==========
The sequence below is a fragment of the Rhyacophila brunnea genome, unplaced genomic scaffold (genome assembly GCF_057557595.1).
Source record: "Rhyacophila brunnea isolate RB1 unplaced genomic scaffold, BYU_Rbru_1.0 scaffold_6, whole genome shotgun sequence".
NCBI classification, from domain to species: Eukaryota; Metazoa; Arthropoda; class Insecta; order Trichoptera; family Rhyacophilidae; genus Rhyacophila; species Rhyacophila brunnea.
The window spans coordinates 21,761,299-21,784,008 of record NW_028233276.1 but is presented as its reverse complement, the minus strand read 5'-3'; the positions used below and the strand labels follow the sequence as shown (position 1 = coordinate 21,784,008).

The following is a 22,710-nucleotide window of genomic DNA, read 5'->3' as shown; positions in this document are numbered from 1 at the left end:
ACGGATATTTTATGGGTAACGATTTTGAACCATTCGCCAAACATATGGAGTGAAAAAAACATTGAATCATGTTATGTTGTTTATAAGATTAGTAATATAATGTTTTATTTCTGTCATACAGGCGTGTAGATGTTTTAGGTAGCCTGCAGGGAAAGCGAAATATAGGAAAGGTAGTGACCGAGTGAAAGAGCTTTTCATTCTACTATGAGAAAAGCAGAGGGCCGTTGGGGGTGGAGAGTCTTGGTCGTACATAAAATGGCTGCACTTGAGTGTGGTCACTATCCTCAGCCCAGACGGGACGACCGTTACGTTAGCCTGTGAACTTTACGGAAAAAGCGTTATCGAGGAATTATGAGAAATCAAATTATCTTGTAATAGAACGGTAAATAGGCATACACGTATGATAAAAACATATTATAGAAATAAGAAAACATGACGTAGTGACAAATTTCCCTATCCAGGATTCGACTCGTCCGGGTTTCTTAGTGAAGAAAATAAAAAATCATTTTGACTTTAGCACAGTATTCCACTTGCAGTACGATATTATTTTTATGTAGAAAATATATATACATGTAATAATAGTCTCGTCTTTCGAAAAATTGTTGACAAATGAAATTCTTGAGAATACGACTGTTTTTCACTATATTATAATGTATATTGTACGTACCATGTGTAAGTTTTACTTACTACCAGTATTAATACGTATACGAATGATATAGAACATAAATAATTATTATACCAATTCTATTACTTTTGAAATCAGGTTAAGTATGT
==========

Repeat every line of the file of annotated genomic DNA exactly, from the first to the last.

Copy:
The sequence below is a fragment of the Rhyacophila brunnea genome, unplaced genomic scaffold (genome assembly GCF_057557595.1).
Source record: "Rhyacophila brunnea isolate RB1 unplaced genomic scaffold, BYU_Rbru_1.0 scaffold_6, whole genome shotgun sequence".
NCBI classification, from domain to species: Eukaryota; Metazoa; Arthropoda; class Insecta; order Trichoptera; family Rhyacophilidae; genus Rhyacophila; species Rhyacophila brunnea.
The window spans coordinates 21,761,299-21,784,008 of record NW_028233276.1 but is presented as its reverse complement, the minus strand read 5'-3'; the positions used below and the strand labels follow the sequence as shown (position 1 = coordinate 21,784,008).

The following is a 22,710-nucleotide window of genomic DNA, read 5'->3' as shown; positions in this document are numbered from 1 at the left end:
ACGGATATTTTATGGGTAACGATTTTGAACCATTCGCCAAACATATGGAGTGAAAAAAACATTGAATCATGTTATGTTGTTTATAAGATTAGTAATATAATGTTTTATTTCTGTCATACAGGCGTGTAGATGTTTTAGGTAGCCTGCAGGGAAAGCGAAATATAGGAAAGGTAGTGACCGAGTGAAAGAGCTTTTCATTCTACTATGAGAAAAGCAGAGGGCCGTTGGGGGTGGAGAGTCTTGGTCGTACATAAAATGGCTGCACTTGAGTGTGGTCACTATCCTCAGCCCAGACGGGACGACCGTTACGTTAGCCTGTGAACTTTACGGAAAAAGCGTTATCGAGGAATTATGAGAAATCAAATTATCTTGTAATAGAACGGTAAATAGGCATACACGTATGATAAAAACATATTATAGAAATAAGAAAACATGACGTAGTGACAAATTTCCCTATCCAGGATTCGACTCGTCCGGGTTTCTTAGTGAAGAAAATAAAAAATCATTTTGACTTTAGCACAGTATTCCACTTGCAGTACGATATTATTTTTATGTAGAAAATATATATACATGTAATAATAGTCTCGTCTTTCGAAAAATTGTTGACAAATGAAATTCTTGAGAATACGACTGTTTTTCACTATATTATAATGTATATTGTACGTACCATGTGTAAGTTTTACTTACTACCAGTATTAATACGTATACGAATGATATAGAACATAAATAATTATTATACCAATTCTATTACTTTTGAAATCAGGTTAAGTATGT